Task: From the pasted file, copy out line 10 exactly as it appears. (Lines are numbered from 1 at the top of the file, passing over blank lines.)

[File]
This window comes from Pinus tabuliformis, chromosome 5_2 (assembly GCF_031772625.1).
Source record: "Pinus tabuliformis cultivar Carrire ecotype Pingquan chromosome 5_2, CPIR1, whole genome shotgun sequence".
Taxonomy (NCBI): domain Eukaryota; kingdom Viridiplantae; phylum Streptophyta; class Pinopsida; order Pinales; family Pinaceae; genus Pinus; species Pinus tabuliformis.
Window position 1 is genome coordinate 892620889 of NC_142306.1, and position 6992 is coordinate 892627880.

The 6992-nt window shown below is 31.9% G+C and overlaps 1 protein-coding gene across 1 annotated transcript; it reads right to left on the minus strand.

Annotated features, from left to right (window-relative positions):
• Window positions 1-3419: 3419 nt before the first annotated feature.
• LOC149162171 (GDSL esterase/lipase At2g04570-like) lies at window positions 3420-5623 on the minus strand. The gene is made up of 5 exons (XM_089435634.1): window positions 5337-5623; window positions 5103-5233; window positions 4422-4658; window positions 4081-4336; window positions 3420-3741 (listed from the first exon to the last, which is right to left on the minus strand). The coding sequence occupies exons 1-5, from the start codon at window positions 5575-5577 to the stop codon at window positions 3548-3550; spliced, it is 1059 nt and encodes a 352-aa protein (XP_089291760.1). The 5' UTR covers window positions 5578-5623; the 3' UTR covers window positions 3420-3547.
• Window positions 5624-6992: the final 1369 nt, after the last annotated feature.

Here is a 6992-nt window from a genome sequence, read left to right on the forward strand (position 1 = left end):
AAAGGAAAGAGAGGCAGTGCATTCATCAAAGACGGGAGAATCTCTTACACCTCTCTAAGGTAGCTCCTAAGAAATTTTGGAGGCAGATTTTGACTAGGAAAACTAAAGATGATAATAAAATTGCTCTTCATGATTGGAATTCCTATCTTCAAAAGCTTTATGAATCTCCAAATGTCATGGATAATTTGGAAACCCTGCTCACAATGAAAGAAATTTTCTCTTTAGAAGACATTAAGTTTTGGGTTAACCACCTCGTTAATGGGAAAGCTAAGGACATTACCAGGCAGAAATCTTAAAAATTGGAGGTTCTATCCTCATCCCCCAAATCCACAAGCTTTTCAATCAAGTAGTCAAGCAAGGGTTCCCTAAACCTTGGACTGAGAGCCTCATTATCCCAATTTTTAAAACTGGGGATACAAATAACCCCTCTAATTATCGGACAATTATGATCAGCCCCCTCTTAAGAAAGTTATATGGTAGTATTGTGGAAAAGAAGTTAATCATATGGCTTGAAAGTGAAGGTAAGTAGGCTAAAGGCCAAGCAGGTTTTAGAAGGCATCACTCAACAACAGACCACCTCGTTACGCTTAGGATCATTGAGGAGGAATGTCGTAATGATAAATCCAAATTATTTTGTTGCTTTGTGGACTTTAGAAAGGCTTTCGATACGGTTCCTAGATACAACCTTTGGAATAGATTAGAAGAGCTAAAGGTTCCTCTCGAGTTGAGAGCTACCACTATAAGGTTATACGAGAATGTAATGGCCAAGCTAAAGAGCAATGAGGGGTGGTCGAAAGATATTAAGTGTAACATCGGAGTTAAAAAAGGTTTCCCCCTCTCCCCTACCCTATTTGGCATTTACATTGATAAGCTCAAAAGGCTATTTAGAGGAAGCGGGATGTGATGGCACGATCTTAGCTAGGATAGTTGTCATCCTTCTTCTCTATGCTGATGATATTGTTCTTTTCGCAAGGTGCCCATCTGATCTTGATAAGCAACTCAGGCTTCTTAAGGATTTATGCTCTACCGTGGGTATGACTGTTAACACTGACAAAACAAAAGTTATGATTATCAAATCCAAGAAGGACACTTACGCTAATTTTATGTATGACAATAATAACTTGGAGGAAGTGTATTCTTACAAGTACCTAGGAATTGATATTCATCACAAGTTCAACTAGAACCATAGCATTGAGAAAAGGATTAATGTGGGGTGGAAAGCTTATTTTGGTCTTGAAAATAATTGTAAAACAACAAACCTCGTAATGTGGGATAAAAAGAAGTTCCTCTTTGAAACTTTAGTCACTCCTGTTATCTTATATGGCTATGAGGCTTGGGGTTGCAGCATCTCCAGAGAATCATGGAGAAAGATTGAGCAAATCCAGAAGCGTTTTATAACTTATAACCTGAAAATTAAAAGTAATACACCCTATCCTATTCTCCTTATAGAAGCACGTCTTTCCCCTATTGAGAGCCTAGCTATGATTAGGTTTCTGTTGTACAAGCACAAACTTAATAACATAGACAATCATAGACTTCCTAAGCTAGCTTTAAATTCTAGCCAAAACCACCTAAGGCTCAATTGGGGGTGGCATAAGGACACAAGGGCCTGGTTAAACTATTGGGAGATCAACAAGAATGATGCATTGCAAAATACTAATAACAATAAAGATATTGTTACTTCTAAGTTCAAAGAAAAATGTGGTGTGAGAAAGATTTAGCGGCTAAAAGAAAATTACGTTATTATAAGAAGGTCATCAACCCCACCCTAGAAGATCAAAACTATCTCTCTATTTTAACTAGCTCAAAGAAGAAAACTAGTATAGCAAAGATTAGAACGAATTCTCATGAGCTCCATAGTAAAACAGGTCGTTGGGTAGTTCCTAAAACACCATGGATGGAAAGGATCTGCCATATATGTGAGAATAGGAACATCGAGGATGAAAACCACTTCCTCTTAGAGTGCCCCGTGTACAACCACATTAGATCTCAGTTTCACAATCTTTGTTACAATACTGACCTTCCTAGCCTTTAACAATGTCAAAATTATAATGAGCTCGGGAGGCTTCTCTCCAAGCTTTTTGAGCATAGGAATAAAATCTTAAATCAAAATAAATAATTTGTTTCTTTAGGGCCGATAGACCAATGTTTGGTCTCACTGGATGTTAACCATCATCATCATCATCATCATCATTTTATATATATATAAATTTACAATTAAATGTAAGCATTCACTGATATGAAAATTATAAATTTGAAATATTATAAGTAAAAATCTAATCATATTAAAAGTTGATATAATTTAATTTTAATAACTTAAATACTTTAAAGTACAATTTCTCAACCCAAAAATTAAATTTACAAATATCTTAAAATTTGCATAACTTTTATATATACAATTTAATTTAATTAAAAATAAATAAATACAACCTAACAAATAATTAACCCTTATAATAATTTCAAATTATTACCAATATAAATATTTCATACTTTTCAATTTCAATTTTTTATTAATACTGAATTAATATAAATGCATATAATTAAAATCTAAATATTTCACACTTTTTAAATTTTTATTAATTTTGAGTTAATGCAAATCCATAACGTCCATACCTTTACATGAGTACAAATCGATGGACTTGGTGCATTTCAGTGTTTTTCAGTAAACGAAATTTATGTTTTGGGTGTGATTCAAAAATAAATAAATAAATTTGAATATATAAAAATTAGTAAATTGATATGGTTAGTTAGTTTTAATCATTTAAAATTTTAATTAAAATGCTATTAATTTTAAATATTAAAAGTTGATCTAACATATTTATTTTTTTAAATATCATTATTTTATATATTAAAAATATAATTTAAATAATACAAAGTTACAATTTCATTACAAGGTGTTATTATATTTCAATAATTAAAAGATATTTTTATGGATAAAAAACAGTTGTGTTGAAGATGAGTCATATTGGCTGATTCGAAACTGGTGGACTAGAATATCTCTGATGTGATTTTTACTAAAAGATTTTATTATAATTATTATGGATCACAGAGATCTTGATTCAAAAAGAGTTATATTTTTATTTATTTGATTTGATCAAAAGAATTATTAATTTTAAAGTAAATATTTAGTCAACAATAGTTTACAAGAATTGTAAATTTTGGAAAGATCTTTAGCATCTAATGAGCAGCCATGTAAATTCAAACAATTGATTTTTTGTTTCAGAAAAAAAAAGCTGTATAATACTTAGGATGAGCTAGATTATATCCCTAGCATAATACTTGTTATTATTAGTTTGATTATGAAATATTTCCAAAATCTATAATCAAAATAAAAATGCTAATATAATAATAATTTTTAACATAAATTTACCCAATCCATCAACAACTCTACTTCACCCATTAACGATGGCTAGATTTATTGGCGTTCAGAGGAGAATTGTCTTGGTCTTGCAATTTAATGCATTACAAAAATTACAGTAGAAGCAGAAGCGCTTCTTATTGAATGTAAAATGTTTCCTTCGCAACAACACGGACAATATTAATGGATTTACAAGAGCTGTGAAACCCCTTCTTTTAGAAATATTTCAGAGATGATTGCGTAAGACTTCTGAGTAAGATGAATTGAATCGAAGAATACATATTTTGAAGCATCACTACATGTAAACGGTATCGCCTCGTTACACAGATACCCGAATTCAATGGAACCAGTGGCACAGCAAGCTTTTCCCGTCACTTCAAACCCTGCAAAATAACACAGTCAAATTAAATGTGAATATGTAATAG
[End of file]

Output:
Here is a 6992-nt window from a genome sequence, read left to right on the forward strand (position 1 = left end):